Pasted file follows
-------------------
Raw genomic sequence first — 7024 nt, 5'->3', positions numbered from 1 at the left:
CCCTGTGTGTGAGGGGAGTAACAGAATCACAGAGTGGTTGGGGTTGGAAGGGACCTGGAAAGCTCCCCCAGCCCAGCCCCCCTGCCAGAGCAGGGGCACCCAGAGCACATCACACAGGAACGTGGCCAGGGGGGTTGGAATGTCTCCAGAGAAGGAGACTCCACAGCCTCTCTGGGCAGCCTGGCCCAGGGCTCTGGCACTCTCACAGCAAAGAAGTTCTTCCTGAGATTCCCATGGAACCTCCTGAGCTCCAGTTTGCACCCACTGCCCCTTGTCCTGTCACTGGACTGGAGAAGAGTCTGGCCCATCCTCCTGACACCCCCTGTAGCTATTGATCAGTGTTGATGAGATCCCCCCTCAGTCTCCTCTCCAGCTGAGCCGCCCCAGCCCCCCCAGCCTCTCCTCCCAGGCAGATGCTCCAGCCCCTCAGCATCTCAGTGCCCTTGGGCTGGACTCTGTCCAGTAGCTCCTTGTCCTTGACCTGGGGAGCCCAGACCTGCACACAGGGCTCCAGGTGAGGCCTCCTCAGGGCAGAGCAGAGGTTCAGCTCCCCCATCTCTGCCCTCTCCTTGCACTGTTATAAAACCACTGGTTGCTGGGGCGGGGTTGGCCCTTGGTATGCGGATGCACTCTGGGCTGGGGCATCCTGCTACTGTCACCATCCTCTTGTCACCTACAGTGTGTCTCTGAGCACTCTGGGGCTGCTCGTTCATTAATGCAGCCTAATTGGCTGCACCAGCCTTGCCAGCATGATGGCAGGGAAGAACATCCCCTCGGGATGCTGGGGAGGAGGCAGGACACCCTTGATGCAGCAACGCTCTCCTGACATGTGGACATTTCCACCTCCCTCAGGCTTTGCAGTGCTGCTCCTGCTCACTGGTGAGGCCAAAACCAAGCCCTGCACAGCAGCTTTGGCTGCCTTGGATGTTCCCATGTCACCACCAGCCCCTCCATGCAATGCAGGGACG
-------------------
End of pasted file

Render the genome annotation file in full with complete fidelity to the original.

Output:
Raw genomic sequence first — 7024 nt, 5'->3', positions numbered from 1 at the left:
CCCTGTGTGTGAGGGGAGTAACAGAATCACAGAGTGGTTGGGGTTGGAAGGGACCTGGAAAGCTCCCCCAGCCCAGCCCCCCTGCCAGAGCAGGGGCACCCAGAGCACATCACACAGGAACGTGGCCAGGGGGGTTGGAATGTCTCCAGAGAAGGAGACTCCACAGCCTCTCTGGGCAGCCTGGCCCAGGGCTCTGGCACTCTCACAGCAAAGAAGTTCTTCCTGAGATTCCCATGGAACCTCCTGAGCTCCAGTTTGCACCCACTGCCCCTTGTCCTGTCACTGGACTGGAGAAGAGTCTGGCCCATCCTCCTGACACCCCCTGTAGCTATTGATCAGTGTTGATGAGATCCCCCCTCAGTCTCCTCTCCAGCTGAGCCGCCCCAGCCCCCCCAGCCTCTCCTCCCAGGCAGATGCTCCAGCCCCTCAGCATCTCAGTGCCCTTGGGCTGGACTCTGTCCAGTAGCTCCTTGTCCTTGACCTGGGGAGCCCAGACCTGCACACAGGGCTCCAGGTGAGGCCTCCTCAGGGCAGAGCAGAGGTTCAGCTCCCCCATCTCTGCCCTCTCCTTGCACTGTTATAAAACCACTGGTTGCTGGGGCGGGGTTGGCCCTTGGTATGCGGATGCACTCTGGGCTGGGGCATCCTGCTACTGTCACCATCCTCTTGTCACCTACAGTGTGTCTCTGAGCACTCTGGGGCTGCTCGTTCATTAATGCAGCCTAATTGGCTGCACCAGCCTTGCCAGCATGATGGCAGGGAAGAACATCCCCTCGGGATGCTGGGGAGGAGGCAGGACACCCTTGATGCAGCAACGCTCTCCTGACATGTGGACATTTCCACCTCCCTCAGGCTTTGCAGTGCTGCTCCTGCTCACTGGTGAGGCCAAAACCAAGCCCTGCACAGCAGCTTTGGCTGCCTTGGATGTTCCCATGTCACCACCAGCCCCTCCATGCAATGCAGGGACG